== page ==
California Incline

The Light in L.A.

The New Yorker recently posted a video online (embedded above) taken from its show, which airs on Amazon. The video is based on one of my favorite pieces in the magazine: an article called “L.A. Glows,” written by Lawrence Weschler, and published in the February 23, 1998 issue of the magazine. (The issue theme was “California,” and it’s the only one of that theme I recall.) The article is here (requires a subscription).

It captures the wonder of light in Southern California (with a capitalized “S” because it is such a distinct region—as Carey McWilliams titled his book, “An Island on the Land”), and is really a wonderful read, both for the subject and the quality of the writing. For instance, it includes passages like this (from Coy Howard, and architect):

. . . when you have the kind of veiled light we get here more regularly you become aware of a sort of multiplicity—not illumination so much as luminosity. Southern California glows, not just all day but at night as well, and the opacity melts away into translucency, and even transparency.”

Ever since I read that passage I have wanted to be able to write like that. In my current work in progress, California Incline, I often talk about the sky. A lot of bloggers who give writing advice warn against overusing weather as a metaphor for a character’s mood. But when a story is set in L.A., the sky is a character. Describing it doesn’t so much reflect on the human characters, as give the reader a description of the ethereal character that hovers over the human actors.

So at different points I include short passages like these:

High clouds had drifted onshore, covering downtown; a veiled sun in a nacre sky softened the edges of the city with pearlescent light.”

Uphill, toward Hope Street, lay a fountain watched over by a bronze nude against an amber-blue sky streaked with Van Gogh clouds, wisps whipped to shreds at the ends.”

Even the sky looked washed out, threadbare blue with bleachmark clouds.”

Not quite the level of poetry found throughout the Weschler article, but I hope enough to give some character to the light.

Of course, for a cross-cultural perspective on L.A. light, you have Miami Ray Bones (Dennis Farina) in Get Shorty:

 They say the fucking smog is the fucking reason you have such beautiful fucking sunsets.”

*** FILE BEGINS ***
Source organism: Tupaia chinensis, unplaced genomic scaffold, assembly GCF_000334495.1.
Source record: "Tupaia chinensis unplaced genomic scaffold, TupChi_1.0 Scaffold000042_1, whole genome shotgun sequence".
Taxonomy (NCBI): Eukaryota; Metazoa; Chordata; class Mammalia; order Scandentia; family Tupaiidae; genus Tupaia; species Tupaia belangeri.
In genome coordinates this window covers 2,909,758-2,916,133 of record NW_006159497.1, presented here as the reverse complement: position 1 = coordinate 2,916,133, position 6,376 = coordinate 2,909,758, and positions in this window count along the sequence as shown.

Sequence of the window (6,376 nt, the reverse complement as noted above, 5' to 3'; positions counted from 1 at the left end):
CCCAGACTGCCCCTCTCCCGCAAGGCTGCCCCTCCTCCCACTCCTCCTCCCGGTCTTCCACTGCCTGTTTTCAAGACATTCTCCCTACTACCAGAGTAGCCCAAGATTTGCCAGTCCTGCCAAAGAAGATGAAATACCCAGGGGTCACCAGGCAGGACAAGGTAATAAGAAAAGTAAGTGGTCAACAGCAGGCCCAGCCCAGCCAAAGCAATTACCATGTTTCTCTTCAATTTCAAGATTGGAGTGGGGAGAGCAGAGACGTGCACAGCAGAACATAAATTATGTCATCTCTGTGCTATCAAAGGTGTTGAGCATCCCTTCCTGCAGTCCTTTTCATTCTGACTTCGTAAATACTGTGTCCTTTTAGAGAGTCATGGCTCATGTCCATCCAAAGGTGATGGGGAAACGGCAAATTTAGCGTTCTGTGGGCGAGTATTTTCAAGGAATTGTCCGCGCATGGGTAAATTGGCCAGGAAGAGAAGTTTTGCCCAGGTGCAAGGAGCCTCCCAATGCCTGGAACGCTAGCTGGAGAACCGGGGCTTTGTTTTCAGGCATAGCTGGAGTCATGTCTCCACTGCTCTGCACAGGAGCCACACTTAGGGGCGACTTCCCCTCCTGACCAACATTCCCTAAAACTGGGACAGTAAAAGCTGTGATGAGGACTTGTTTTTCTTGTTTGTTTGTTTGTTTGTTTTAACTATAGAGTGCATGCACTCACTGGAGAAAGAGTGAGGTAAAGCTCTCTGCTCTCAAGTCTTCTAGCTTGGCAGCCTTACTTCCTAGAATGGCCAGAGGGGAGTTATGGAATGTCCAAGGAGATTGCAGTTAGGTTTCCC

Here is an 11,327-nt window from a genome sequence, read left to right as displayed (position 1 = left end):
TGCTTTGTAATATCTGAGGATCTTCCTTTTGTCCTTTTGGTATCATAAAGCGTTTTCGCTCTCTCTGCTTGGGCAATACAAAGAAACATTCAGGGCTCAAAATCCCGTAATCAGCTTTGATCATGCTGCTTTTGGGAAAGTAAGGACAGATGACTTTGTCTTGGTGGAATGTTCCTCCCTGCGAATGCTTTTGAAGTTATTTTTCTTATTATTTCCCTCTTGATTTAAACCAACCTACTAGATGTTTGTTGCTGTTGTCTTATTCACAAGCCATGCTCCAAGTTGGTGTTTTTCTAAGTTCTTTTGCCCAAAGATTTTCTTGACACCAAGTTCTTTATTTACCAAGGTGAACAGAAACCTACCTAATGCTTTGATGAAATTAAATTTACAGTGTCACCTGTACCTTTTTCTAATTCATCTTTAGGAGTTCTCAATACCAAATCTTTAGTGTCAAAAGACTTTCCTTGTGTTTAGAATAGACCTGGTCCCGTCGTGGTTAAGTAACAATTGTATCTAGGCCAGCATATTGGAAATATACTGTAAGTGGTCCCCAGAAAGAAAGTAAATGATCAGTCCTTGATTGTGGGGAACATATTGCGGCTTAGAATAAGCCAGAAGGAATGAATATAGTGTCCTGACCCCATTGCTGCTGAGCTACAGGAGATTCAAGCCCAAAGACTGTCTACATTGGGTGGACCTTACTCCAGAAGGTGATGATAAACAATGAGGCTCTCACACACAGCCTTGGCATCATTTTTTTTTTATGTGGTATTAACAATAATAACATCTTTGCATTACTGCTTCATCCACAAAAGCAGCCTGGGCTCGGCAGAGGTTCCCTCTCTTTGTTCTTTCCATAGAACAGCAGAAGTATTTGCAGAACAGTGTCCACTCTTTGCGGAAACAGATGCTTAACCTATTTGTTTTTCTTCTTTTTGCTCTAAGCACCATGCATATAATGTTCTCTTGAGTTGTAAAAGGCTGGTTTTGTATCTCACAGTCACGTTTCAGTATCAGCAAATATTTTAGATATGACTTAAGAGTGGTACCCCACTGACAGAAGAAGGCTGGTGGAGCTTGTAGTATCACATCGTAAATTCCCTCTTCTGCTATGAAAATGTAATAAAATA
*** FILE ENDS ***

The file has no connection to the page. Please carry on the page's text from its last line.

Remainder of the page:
In  any case, I strongly recommend the Weschler article if you can get a chance to read it.

Posted by Scott Alumbaugh in California Incline, Fiction, Novel Writing, 0 comments

A Riot Every Generation?

In my current WIP, California Incline, the story suggests that the Rodney King riots would never really end in the sense that its root causes were (are) still present:

But even though John had left town, he hadn’t escaped anything, because a riot isn’t an event with a beginning and an end. It’s in the air, like the ashes of the American Dream of immigrants like Yong Soo whose businesses lay in burned-out ruins. The Rodney King riot reached back to the Watts riot a generation earlier, to the Zoot Suit riot a generation before that, and even earlier. As soon as it was over, everyone knew it wasn’t the last riot L.A would have. For all the talk about change, the problems were still there. The hate and the fear, the unemployment, the anger, the repression, the drugs and the gangs . . .

Continue reading →

Posted by Scott Alumbaugh in California History, California Incline, 0 comments

The In Crowd


When I’m in a courtroom for jury duty, I feel comfortable.

Which is strange because when I was practicing law back in the late-80s and 90s, I never felt comfortable. I had all the right credentials – good school, big firm – and I looked the part (white, male, nice suit, short hair). Even so, I was never comfortable appearing or arguing in front of a judge.

But these days, when I go into a courtroom with a group of other potential jurors, I feel as though I belong. I speak the language, I’m fluent in the idioms and understand the customs. I know that as soon as I start answering questions about my education, the attorneys and the judge will recognize me as one of them. It’s like I’m part of the club. The In Crowd.

I have no idea if they feel that way, the attorneys and the judge, the marshall, or the reporter. I project that acceptance onto them. And I am not sure if it’s because I am one of them or for some other reason, but I am never selected for a jury. So I get to enjoy the comfort of belonging without ever having to stay too long. So all in all, it’s kind of a pleasant reminder of  life I could have led, but chose not to follow.

 

Posted by Scott Alumbaugh in California Incline, 0 comments